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CPlasmaGuns

Sound fx algorithm

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Given given an array of samples of a PCM-encoded sound, how would I go about slowing the sound down without lowering the pitch? Is it possible? Thank you.

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The best way I can think of would be to duplicate each sample n times to extend the length of the sound. maybe adding some interpolation to the algorithm to get an even sound.
Daniel Holley
Jag_007

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But duplicating samples like that would lower the pitch. I think I''ve heard of an algorithm that can change the pitch of a sound without changing its length. If anyone could tell me how to change the pitch that way, maybe I could combine it with the duplicating-sample method and get what I want . . .?

DUPLICATE EACH SAMPLE ONCE:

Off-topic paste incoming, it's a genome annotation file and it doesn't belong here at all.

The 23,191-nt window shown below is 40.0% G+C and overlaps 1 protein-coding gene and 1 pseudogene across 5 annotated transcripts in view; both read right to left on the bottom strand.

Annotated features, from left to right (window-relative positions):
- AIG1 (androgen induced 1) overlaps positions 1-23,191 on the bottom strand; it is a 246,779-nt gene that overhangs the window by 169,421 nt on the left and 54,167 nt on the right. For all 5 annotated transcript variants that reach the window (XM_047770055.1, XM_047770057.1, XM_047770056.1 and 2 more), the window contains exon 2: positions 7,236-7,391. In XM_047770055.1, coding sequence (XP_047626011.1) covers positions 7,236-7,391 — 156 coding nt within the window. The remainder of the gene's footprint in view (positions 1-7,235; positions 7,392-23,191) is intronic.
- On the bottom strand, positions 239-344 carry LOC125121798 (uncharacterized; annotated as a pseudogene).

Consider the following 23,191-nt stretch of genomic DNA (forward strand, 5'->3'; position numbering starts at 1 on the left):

Sound is now twice as long with 50% pitch, then
DOUBLE PITCH USING ALGORITHM:
Sound is now twice as long with original pitch

Has anyone ever had to do this before?

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I''m far from certain, but perhaps you could try copying small bits of the sound; something like this:

Original: ABCDEFGHIJKLMNOP
Result: ABABCDCDEFEFGHGHIJIJKLKLMNMNOPOP

Maybe you could use interpolation of some sort. You''d also have to tweak the size of the "blocks." In mine I used a "block" size of 2; it may very well need to be higher, especially for higher frequency sounds.

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TerranFury, I just implemented your Block-duplication idea. Although the results were amusing, I didn't get what I wanted. I can't really explain what it sounded like - - very grainy and the speech that I slowed down became incoherent. I've uploaded the results here:

home.inreach.com/clkawa/sound1.wav (original sound)
home.inreach.com/clkawa/sound2.wav (block-duplication with block size of 4)

Any other suggestions?




Edited by - CPlasmaGuns on February 24, 2002 9:44:44 PM

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You could do some high-res spec analysis (not FFT, something more like auto-regressive analysis) on a set frame size, then regenerate the samples using the same parameters over multiple frames (2:1 for twice the length). If this is all Greek to you, you might be able to find something on the web by looking for "Voice Fonts".

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